By Sen. Rob Portman
May 3, 2014
Child pornography is a horrific crime that forever robs children of their innocence. Over the years, Congress has enacted laws both to criminally punish people who possess or trade in child pornography and to require criminals to fully compensate their victims for the damage they have caused.
A Supreme Court decision last week, however, severely undermined these laws, making it more difficult — if not impossible — for victims to recover restitution from the convicted criminals who continue to harm them.
Restitution is critical for victims of child pornography, many of whom require expensive ongoing psychological treatment for emotional scars that never truly heal. One of those victims is a woman who goes by the pseudonym “Amy.” When Amy was four years old, her uncle began to sexually abuse her, and he photographed the abuse. This abuse continued for five years, until her uncle was finally arrested.
But Amy fought back — again. Using a provision in the Violence Against Women Act (VAWA) that requires mandatory restitution, Amy began to pursue restitution against those convicted of possessing images of her abuse. This provision made use of the longstanding principle of joint and several liability.
According to this doctrine, when a group of people harms someone, each member of the group is responsible for the full restitution owed to the victim. If one of the abusers feels he has paid too much, he can take it up in court in a lawsuit against his fellow abusers. Our main concern is taking care of the victim’s needs.
That was the intent of the restitution clause passed by Congress. The Supreme Court, however, ruled that Congress had not spoken clearly enough and held that these criminals are not individually responsible for fully compensating their victims. As the dissenting justices recognized, this could mean that Amy “will be stuck litigating for years to come” if she is ever to fully recover from those who have harmed her.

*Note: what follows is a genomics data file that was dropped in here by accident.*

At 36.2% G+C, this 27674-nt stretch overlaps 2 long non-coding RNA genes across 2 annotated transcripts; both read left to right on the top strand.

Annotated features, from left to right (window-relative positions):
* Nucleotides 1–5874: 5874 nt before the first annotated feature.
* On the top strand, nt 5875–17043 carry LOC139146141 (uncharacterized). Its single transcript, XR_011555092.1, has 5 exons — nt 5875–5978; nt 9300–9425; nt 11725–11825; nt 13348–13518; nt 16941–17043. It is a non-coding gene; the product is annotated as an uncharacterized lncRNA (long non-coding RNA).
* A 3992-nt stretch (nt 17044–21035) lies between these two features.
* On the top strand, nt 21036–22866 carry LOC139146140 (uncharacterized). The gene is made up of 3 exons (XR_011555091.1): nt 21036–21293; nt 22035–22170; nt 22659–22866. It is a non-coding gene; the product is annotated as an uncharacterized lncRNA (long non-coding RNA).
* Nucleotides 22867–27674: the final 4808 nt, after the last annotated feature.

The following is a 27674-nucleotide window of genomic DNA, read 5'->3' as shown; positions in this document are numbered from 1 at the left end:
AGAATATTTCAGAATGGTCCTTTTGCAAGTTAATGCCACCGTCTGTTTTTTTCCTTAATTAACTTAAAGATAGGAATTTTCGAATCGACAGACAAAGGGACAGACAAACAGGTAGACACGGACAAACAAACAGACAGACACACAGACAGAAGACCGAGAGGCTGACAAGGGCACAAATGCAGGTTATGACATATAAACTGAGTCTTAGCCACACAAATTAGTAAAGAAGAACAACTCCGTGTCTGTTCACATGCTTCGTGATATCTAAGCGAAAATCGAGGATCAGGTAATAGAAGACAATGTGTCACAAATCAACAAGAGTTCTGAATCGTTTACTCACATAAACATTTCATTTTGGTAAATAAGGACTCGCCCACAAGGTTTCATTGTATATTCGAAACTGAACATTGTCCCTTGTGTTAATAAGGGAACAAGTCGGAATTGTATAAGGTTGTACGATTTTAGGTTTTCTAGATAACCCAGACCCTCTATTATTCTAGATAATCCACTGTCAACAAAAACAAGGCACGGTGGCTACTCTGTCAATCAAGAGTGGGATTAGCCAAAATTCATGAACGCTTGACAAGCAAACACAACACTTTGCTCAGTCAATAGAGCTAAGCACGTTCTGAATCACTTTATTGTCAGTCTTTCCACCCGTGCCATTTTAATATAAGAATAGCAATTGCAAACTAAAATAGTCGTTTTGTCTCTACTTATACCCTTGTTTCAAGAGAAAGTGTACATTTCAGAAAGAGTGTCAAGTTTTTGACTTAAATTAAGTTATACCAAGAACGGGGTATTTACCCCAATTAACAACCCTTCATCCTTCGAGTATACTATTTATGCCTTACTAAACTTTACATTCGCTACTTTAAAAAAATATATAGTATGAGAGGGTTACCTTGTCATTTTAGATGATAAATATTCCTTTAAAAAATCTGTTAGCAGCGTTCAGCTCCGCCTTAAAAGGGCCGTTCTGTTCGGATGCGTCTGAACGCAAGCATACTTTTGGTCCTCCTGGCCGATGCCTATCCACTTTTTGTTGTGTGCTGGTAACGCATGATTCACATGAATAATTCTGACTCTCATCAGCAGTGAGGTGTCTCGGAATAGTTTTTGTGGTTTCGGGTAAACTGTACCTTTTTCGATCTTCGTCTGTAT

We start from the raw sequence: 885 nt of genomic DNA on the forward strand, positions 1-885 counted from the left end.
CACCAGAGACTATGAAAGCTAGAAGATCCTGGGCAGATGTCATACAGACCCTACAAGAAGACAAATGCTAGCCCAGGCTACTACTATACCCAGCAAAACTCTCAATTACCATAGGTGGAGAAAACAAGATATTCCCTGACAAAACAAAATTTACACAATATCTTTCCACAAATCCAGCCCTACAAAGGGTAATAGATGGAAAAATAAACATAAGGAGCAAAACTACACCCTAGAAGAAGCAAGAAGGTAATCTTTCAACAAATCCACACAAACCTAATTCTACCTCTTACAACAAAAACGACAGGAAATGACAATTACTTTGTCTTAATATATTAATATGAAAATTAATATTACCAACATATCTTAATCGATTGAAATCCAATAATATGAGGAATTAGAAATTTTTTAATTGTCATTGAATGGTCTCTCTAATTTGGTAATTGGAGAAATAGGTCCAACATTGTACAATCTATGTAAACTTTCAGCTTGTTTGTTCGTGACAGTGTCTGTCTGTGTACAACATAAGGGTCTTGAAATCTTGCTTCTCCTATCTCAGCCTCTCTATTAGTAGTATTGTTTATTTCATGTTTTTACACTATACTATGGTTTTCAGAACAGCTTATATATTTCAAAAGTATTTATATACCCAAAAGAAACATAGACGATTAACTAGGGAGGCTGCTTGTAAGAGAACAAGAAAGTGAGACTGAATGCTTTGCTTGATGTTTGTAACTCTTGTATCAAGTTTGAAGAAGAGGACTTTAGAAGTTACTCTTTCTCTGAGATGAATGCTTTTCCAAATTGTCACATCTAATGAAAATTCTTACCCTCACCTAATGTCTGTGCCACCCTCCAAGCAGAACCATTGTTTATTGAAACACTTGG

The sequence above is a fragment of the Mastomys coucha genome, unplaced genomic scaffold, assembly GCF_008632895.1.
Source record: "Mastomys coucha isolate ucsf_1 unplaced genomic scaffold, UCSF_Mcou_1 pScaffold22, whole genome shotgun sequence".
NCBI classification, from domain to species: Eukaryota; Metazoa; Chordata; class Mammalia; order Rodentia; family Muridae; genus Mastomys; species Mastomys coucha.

There will be some debate over whether the Court correctly interpreted VAWA. But for Amy and thousands of others who have suffered because of child pornography, that debate doesn’t really matter. They want to know if Congress can fix this. Fortunately, we can.
In my time in the Senate, I have found that while Democrats and Republicans don’t agree on a lot of things, we can come together to protect vulnerable children who have been abused or exploited.
I’ve seen it firsthand as co-chair with Senator Richard Blumenthal (D., Conn.) of the Human Trafficking Caucus, as lead sponsor of an amendment included in VAWA to secure housing for children who are victims of sexual exploitation, and through my work on bipartisan efforts to give kids who are abused or traumatized the help they need to recover and start the life they deserve.
In the coming weeks, I will work with my colleagues to make it unmistakably clear that those who create or possess child pornography cannot hide from their victims by blaming others for the harm they have done.
Amy will never fully recover from what was done to her when she was a child, and she can never regain the innocence that was stolen from her. But we can ensure that those who continue to victimize her today will be the ones who pay for the counseling and the lost wages she will suffer for the rest of her life. That is the cost of the crime they have committed, and the law of the land should demand that it is paid in full.